The speed and rhythm of the instruments tells the players whether to play more cooperatively or more competitively, whether to use close ground maneuvers or fast acrobatic movements.

The songs sometimes comment on the game (for example, if one player gets taken down, the leader might sing a bananeira caiu (the banana tree fell) or give instructions to the players (for example, if the players are going too fast, the leader might sing devagar, devagar (slowly, slowly).

The song leader might also improvise lyrics to speak specifically about the capoeiristas or the situation in the roda. Capoeira songs represent a rich oral tradition. Their lyrics express much history, philosophy, and wisdom, often through metaphors.

The figure of the “mestre” In the words of eleven Capoeira teachers

Mestre Mão Branca: “The word ‘Mestre’ is very strong. The Mestre is a symbol, a guide. It’s not just the great capoeirista or one who is untouchable in the roda, but someone who works for the benefit of capoeira and its place in society. To be Mestre is to take on a responsibility with the art that you love. For this, one must respect the hierarchy, with the philosophy and roda experience.”

Mestre Nacional: “I think that the first thing is to persist in humility, leave vanity to the side and participate in more of the traditional capoeira rodas. There’s no such thing as the ‘best,’ there only exists he who does capoeira with his heart.”

Mestre Ananias: “To be a Capoeira Mestre you have to have many years in capoeira. One can be called Mestre when one is at least 40 or 50 years old. It’s not overnight that you become a Capoeira Mestre. Today we see a ton of young kids who don’t even know how to tune a berimbau, or even respond to the berimbau’s call, and they’re said to be Mestres; they don’t know how to play instruments at all! It’s a shame, so I say that these people should return to the academy and re-learn everything that they forgot! Inside them, you only see toughness, trickery, and nothing else. One must also have clean work with Capoeira.”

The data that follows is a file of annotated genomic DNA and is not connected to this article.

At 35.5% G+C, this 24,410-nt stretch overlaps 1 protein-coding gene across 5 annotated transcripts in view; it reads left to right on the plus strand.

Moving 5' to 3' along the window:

Mestre Baiano Anzol: “To be Mestre it is necessary to have at least 10–12 years of research, training, and discoveries. Capoeira involves your feelings, your sensibilities, and becomes part of your life.”

Mestre Celso: “To become a Capoeira Mestre you need time in Capoeira, work, and age; because a 20-year-old kid without experience, what is he going to teach others? One must be educated and pass on this education.”

Mestre Suíno: “Today what’s happening is that first the person becomes Mestre of his Group and then later he obtains recognition of the capoeira community as a whole. So inside each Group, the Mestre sets the curriculum. The Mestre must have a little didactic education, know a bit about child psychology, also know a little of first aid in order to be able to help a person who has an accident, and mainly aim to study, thus having scholarly graduation because today society is requiring this. The requirements are a little stricter to be a Capoeira Mestre today; it’s not just learning Capoeira but diving deep into it, having a serious purpose, and not being a wishy-washy person who today believes one thing and tomorrow believes something else.”